Mahmoud S. El-Sayed, Angelheart J.M. Rattu, Xia Lin, and Thomas Reilly
We examined the effects of active warm-down (AWD) and carbohydrate ingestion on plasma levels of free fatty acids (FFAs) and glucose changes into recovery following prolonged submaximal exercise. Subjects in Group 1 cycled at 70% of maximal oxygen uptake (
Michael I. Goran
The doubly labeled water technique represents an unobtrusive and noninvasive means to measure total daily energy expenditure in free-living human subjects who are unaware that energy expenditure is being measured. When combined with measurement of resting energy expenditure, the doubly labeled water technique can also be used to estimate energy expenditure related to physical activity. The relatively recent availability of the doubly labeled water technique in humans has led to several advances in the fundamental understanding of whole body energy metabolism in several important areas. The purpose of this paper is to review the areas in which the doubly labeled water technique has specifically advanced our understanding of whole-body energy metabolism in young children.
Kimberly M. White, Roseann M. Lyle, Michael G. Flynn, Dorothy Teegarden, and Shawn S. Donkin
The purpose of this study was to test the effect of acute dairy calcium intake on exercise energy metabolism and endurance performance. Trained female runners completed two trials. Each trial consisted of a 90-min glycogen depletion run followed by a self-paced 10K time trial, conducted one hour after consumption of a high dairy (500 mg Ca+2) or low dairy (80 mg Ca+2) meal. During the 90-min run, blood samples and respiratory gases were collected. No treatment main effects of acute dairy intake were found for respiratory exchange ratio (RER), calculated fat oxidation, lactate, glycerol, or 10K time. Following this protocol, acute dairy calcium intake did not alter fat utilization or endurance performance in trained female runners.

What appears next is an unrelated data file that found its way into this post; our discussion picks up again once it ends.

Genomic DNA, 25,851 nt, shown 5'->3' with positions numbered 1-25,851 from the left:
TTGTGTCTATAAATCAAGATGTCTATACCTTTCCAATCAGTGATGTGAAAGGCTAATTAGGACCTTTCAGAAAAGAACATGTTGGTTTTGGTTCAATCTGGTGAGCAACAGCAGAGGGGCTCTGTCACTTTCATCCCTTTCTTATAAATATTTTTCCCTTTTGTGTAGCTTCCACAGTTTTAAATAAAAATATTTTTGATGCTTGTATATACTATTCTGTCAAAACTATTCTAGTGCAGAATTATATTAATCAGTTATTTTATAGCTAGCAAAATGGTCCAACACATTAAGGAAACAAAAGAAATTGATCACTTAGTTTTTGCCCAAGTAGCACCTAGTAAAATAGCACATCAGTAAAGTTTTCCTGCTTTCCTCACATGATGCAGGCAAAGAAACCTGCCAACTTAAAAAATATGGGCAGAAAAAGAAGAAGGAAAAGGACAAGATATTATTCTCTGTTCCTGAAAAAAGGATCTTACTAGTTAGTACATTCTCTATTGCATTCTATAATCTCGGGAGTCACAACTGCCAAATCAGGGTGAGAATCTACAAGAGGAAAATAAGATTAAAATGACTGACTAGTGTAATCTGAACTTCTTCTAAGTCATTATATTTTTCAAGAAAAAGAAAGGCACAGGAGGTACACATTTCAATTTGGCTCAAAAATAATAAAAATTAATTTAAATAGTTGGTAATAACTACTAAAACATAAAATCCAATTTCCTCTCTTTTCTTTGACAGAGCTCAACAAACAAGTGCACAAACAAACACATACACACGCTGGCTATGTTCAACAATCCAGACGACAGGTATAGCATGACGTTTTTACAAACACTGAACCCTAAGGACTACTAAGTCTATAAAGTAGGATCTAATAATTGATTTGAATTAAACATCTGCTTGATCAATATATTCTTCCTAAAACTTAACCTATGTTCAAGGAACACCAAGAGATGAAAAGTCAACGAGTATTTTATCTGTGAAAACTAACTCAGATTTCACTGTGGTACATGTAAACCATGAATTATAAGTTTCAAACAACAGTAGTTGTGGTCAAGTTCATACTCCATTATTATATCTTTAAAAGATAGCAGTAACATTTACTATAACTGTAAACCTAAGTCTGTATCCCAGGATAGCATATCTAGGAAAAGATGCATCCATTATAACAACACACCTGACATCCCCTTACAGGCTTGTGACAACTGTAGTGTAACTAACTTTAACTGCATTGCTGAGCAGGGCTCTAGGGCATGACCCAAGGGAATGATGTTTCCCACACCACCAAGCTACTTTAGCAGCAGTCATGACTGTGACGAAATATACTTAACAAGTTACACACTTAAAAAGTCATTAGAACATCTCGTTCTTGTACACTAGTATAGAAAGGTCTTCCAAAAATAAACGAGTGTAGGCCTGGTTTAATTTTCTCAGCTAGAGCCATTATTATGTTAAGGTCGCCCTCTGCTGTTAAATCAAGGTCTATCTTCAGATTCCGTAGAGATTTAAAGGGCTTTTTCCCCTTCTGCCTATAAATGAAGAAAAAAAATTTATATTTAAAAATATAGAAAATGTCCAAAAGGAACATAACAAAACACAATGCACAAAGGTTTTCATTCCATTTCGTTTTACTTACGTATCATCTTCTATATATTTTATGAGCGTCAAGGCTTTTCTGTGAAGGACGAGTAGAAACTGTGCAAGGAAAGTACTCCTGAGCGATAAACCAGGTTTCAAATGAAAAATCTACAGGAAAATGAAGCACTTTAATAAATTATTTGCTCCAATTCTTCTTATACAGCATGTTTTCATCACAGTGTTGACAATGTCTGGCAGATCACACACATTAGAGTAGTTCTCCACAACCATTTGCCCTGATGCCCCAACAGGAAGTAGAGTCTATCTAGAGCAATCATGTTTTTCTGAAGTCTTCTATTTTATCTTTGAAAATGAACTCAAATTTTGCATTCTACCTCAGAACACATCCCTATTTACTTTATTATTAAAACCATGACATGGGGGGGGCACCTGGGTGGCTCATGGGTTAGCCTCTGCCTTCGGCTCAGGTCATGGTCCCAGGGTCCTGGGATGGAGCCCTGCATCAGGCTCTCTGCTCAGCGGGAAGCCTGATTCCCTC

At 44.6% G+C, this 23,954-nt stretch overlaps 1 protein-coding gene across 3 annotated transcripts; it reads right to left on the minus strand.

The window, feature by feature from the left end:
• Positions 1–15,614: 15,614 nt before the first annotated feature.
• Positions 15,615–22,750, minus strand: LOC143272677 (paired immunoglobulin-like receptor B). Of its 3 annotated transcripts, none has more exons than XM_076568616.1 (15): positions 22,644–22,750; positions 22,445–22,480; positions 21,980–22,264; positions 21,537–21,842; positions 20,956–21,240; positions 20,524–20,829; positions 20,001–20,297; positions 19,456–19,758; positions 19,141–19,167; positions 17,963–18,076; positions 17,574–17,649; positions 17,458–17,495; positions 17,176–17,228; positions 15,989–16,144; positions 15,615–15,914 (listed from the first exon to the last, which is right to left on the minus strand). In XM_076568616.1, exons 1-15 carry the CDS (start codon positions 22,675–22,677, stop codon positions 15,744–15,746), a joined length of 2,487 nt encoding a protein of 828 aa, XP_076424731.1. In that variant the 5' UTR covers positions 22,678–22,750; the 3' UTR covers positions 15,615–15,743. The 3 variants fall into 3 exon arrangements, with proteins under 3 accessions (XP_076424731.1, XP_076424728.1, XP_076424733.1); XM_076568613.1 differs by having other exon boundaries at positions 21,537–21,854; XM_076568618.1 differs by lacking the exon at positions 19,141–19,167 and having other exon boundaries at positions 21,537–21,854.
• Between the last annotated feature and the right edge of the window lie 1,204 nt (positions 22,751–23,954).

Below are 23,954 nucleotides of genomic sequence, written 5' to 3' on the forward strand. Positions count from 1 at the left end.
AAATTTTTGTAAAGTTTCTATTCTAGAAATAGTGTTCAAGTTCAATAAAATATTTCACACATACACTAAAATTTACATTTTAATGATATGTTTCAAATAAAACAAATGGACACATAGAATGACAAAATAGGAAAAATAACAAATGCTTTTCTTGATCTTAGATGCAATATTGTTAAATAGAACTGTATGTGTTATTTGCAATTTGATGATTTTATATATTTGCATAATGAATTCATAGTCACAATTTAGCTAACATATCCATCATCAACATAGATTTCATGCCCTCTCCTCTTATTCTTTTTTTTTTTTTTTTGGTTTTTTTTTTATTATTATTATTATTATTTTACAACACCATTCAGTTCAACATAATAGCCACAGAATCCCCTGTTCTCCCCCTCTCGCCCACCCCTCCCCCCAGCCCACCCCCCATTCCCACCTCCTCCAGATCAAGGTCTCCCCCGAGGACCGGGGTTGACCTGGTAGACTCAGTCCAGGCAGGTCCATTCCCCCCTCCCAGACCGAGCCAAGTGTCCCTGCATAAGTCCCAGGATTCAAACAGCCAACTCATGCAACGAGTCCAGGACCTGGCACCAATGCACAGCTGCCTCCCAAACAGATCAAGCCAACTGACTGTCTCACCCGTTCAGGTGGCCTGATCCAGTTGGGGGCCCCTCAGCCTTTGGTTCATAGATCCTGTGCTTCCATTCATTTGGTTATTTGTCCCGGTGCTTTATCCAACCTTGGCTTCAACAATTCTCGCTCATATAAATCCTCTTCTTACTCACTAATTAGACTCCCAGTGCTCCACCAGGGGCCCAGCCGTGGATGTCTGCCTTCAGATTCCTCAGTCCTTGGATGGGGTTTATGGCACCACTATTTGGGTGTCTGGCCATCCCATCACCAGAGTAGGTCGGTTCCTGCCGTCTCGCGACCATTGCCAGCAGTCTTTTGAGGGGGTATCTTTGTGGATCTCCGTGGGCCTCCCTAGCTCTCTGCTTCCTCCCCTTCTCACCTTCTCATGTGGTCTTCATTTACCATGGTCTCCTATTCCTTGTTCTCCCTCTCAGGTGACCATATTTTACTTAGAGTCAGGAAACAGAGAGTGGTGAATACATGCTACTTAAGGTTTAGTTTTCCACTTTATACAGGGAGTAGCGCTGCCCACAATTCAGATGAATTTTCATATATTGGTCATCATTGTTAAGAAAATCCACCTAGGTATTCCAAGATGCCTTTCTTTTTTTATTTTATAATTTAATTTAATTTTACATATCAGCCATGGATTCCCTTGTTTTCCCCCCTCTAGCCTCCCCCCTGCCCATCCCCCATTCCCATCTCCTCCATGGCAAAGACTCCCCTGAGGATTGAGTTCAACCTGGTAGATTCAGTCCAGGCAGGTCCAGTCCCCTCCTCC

Cynthia A. Gillette, Richard C. Bullough, and Christopher L. Melby
Postexercise energy metabolism was examined in male subjects age 22-35 years in response to three different treatments: a strenuous bout of resistive exercise (REx), a bout of stationary cycling (AEx) at 50% peak